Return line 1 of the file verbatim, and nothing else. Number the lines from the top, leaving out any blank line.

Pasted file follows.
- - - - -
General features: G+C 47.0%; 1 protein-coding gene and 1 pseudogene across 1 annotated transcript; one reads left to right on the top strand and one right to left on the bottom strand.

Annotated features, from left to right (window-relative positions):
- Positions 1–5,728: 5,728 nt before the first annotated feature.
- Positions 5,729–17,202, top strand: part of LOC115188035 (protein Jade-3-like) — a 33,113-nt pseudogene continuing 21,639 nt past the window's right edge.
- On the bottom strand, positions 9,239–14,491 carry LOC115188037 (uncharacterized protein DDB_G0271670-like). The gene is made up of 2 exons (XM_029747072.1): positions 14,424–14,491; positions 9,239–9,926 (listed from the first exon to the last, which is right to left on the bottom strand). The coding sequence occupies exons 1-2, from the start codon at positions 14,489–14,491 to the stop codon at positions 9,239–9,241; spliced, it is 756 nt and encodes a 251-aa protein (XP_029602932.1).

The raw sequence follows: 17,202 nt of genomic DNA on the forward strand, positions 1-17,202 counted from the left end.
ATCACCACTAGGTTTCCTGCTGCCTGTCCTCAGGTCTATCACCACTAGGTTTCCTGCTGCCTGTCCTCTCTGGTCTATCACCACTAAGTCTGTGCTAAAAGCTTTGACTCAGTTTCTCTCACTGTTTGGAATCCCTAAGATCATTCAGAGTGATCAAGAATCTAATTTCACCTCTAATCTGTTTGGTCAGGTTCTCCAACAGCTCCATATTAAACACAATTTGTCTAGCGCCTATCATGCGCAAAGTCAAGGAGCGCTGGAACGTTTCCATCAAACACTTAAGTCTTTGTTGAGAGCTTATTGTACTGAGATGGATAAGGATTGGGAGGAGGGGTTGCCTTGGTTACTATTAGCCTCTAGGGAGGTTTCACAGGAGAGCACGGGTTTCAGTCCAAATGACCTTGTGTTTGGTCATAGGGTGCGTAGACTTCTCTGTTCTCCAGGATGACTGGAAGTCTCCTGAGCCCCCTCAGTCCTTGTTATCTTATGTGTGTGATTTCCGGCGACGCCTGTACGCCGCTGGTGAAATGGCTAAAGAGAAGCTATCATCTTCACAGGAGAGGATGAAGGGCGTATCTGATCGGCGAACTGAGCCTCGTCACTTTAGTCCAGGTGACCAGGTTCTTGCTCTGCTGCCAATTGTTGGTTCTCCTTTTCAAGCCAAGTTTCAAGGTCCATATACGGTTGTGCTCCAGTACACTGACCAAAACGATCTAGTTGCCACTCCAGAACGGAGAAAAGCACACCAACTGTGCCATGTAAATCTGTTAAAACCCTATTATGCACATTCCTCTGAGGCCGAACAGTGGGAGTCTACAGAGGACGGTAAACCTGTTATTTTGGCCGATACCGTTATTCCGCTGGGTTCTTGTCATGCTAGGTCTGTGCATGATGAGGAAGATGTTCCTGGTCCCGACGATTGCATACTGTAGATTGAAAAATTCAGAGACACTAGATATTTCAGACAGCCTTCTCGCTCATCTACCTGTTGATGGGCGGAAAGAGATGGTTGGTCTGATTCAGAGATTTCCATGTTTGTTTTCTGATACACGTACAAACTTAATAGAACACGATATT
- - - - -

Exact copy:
General features: G+C 47.0%; 1 protein-coding gene and 1 pseudogene across 1 annotated transcript; one reads left to right on the top strand and one right to left on the bottom strand.